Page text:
This section is from the book "British Wild Flowers - In Their Natural Haunts Vol2-4", by A. R. Horwood. Also available from Amazon: A British Wild Flowers In Their Natural Haunts.
In a cornfield one is met at every turn by artificial agencies. Not least is the direct intervention of man causing the distribution of cornfield weeds. The cultural operations themselves are so far-reaching that there is very little scope for any other natural agency in the matter, except that of the wind, which may not only disperse the seeds in one cornfield over the whole area, but also cause dispersal from one area to another.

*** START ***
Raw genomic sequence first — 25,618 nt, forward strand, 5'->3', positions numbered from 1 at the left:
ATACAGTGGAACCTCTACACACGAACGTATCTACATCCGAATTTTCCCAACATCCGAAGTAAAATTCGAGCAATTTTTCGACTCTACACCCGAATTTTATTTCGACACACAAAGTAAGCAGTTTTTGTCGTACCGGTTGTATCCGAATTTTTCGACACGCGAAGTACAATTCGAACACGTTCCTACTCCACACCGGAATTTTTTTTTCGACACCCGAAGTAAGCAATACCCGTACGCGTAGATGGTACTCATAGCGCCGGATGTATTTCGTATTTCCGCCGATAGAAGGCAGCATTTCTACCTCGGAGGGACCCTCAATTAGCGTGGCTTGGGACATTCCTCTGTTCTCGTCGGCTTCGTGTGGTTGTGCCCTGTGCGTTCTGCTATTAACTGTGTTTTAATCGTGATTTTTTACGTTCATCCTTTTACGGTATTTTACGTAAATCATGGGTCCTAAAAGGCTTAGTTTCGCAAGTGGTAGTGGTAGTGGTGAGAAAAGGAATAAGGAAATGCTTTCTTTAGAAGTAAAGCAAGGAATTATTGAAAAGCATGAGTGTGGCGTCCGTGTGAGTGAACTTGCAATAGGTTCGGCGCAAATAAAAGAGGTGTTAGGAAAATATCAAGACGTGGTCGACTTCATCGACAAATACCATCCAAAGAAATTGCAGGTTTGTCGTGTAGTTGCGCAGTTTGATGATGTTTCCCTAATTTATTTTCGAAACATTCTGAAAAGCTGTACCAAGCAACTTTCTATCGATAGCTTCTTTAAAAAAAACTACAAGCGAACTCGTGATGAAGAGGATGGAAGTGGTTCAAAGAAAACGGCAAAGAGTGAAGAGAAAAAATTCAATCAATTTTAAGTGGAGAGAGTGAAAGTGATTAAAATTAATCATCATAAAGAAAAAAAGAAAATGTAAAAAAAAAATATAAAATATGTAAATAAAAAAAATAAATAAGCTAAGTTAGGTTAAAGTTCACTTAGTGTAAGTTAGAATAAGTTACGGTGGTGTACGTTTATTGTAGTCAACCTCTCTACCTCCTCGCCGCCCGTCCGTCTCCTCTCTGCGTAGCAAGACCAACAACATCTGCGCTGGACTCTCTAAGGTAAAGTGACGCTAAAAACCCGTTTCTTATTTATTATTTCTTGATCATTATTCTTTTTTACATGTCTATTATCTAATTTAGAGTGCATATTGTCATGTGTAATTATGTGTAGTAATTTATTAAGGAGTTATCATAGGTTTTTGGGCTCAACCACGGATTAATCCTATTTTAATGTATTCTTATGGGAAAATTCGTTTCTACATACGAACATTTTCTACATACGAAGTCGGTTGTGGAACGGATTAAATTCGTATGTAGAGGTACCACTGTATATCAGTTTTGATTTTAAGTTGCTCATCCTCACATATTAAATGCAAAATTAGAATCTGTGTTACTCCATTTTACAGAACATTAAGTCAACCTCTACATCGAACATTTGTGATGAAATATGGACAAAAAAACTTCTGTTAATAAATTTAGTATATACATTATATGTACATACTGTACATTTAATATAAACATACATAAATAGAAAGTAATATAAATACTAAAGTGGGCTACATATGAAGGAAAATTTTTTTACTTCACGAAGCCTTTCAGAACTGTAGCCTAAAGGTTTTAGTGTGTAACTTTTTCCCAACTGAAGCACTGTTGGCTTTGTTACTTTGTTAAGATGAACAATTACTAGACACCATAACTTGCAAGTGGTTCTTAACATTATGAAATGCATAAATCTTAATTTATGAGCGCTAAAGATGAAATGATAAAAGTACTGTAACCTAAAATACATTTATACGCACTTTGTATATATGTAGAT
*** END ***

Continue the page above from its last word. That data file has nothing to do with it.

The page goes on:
The operations of preparing the ground for corn are not in themselves selective so far as the dominance or otherwise of the plants associated with corn are concerned, though indirectly they are so, as has been shown. But there is a direct influence upon the weed flora when weeding is undertaken, as in clean fields it always is. In this case the farmer or his men exercise a good deal of personal discrimination as to what plants are to be specially eradicated and what may with advantage be left. Thistles are of course exterminated where possible, and so are such Grasses as Couch Grass. The Corn Buttercup and Charlock also are regarded as special enemies of the farmer, and in some areas the Corn Marigold has been laid under the ban, and a royalty paid upon its eradication. Such poisonous plants as Fool's Parsley and Darnel are harmful for wheat-growing purposes, and are also exterminated wherever they occur. Hence the character of the cornfield flora must be regarded as largely dependent upon man himself.